Ideally you need to have some idea of what you are looking for, but in most situations your plaintext should be relatively easy to distinguish. You might be able to identify it because it contains English-language words/grammar, or fits a known file format, for example.
If the ciphertext is short enough, the problem might be that there is more than one valid plaintext for a single ciphertext, although only one of these is the intended message. The additional valid keys are spurious. This is the concept of 'unicity distance': the length of a ciphertext needed such that there are no spurious keys.
Consider an attack on the ciphertext string "WNAIW" encrypted using a Vigenère cipher with a five letter key. Conceivably, this string could be deciphered into any other string — RIVER and WATER are both possibilities for certain keys. This is a general rule of cryptanalysis: with no additional information it is impossible to decode this message.
In the event that there are spurious keys, you need an even more specific idea of what you are looking for (e.g. keywords like you suggested).
Otherwise, as an attacker, you need enough ciphertext to meet the unicity distance in order to be sure.
For DES, the unicity distance is 8.2 bytes. For 128-bit ciphers, it is about 19 bytes.
This means that if you are trying to brute-force DES you need two ciphertext blocks. (DES's block length is 8 bytes.) Decrypt the first ciphertext block with one key after another. If the resulting plaintext looks like English, then decrypt the second block with the same key. If the second plaintext block also looks like English, you've found the correct key.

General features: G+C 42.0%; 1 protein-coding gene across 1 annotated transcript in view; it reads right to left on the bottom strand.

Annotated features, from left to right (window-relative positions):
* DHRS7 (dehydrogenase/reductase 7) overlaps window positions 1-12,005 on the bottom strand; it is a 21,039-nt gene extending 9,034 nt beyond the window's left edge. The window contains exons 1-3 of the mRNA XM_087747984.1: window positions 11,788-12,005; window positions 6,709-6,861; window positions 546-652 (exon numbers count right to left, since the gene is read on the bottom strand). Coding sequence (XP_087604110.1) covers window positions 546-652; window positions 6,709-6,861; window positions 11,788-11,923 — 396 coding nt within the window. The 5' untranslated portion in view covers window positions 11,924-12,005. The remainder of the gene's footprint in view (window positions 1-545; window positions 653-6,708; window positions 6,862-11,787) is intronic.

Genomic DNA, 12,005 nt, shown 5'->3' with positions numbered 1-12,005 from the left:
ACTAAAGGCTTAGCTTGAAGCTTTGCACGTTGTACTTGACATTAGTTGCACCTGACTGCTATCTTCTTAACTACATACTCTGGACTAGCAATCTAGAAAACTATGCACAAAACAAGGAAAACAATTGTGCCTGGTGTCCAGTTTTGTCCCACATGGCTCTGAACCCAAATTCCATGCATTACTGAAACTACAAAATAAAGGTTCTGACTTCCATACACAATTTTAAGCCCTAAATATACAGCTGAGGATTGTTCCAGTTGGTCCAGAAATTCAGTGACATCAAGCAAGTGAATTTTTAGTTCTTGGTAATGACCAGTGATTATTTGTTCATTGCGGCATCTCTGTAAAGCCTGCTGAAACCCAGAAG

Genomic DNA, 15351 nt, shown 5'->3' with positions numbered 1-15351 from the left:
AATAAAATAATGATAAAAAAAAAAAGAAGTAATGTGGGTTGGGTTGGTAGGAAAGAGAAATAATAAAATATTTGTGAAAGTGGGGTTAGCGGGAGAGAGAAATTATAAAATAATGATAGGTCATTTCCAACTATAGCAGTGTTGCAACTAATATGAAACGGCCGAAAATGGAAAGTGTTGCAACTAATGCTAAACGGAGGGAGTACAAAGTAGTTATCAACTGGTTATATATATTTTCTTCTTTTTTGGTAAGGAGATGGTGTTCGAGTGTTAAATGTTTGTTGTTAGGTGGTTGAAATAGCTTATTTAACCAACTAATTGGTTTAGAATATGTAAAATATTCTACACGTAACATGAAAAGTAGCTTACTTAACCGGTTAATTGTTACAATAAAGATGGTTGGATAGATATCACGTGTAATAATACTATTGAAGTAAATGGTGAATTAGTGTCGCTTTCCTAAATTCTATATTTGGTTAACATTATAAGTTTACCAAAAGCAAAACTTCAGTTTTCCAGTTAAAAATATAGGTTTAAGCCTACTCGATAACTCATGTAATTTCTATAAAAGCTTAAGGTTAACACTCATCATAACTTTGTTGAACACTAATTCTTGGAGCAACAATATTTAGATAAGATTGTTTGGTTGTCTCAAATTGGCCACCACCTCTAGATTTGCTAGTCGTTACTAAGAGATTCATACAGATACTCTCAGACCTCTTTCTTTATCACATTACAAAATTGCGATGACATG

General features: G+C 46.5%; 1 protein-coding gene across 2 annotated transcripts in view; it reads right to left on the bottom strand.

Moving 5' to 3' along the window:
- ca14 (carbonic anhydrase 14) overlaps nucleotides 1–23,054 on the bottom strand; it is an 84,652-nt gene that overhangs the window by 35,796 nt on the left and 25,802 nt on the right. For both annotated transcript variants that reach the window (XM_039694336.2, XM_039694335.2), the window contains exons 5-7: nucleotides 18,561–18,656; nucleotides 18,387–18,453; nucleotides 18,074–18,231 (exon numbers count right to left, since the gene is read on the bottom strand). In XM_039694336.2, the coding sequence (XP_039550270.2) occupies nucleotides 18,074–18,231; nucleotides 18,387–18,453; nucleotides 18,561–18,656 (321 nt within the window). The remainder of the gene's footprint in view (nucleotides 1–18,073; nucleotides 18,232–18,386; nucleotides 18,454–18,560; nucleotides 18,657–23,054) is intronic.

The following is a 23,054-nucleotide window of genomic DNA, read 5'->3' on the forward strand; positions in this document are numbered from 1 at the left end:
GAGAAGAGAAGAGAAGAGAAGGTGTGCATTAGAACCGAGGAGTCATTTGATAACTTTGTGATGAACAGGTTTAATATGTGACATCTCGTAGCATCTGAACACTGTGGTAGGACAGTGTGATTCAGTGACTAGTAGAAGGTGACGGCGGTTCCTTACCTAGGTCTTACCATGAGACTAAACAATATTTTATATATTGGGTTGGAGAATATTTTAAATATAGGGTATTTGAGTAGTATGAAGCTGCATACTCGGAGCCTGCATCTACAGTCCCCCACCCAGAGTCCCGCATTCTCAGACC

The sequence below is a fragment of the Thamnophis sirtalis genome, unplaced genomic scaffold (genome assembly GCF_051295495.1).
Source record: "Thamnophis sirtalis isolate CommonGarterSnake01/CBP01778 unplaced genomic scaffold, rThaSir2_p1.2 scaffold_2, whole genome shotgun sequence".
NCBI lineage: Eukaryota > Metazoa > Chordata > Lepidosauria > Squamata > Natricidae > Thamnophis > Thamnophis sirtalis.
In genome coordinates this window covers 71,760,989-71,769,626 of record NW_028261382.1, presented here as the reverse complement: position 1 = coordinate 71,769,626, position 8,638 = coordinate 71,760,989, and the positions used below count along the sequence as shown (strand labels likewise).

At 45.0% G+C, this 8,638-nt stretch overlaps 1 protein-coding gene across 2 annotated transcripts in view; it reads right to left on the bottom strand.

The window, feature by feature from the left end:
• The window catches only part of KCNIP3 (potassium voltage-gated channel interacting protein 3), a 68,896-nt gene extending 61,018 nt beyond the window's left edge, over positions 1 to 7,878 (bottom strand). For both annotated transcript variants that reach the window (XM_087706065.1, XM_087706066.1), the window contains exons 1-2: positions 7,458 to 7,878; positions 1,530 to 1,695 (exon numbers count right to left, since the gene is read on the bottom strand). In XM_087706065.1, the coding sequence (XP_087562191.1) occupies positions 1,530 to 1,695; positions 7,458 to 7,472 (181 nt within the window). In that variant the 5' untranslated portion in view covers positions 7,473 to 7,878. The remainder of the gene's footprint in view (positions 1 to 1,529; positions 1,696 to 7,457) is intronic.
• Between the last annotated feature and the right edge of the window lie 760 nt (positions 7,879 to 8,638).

Obscuring The Plaintext
Further obfuscating the plaintext, like you suggested, could therefore be effective in theory as long as the attacker did not have the requisite insider knowledge, and they were not checking for the obfuscation. This has to be carefully considered, because the attacker may have successfully found the correct key, and it's just a question of identifying that they have done so.
Also, we need to consider that certain (or many) methods of obscurity could be identifiable. Something trivial like Base64 encoding would be trivial to identify, and easily programmable as a check. Even if the plaintext was actually another ciphertext, there are potentially techniques for identifying these too (although they are not trivial) (e.g. http://practicalcryptography.com/cryptanalysis/text-characterisation/identifying-unknown-ciphers/).
As a result, although this has the potential to make an attacker's life more difficult, it is obscurity rather than security, and I would still ensure the level of encryption was suitable for purpose even if the plaintext was not obscured - i.e. I don't think it should be relied upon as part of the security mechanism.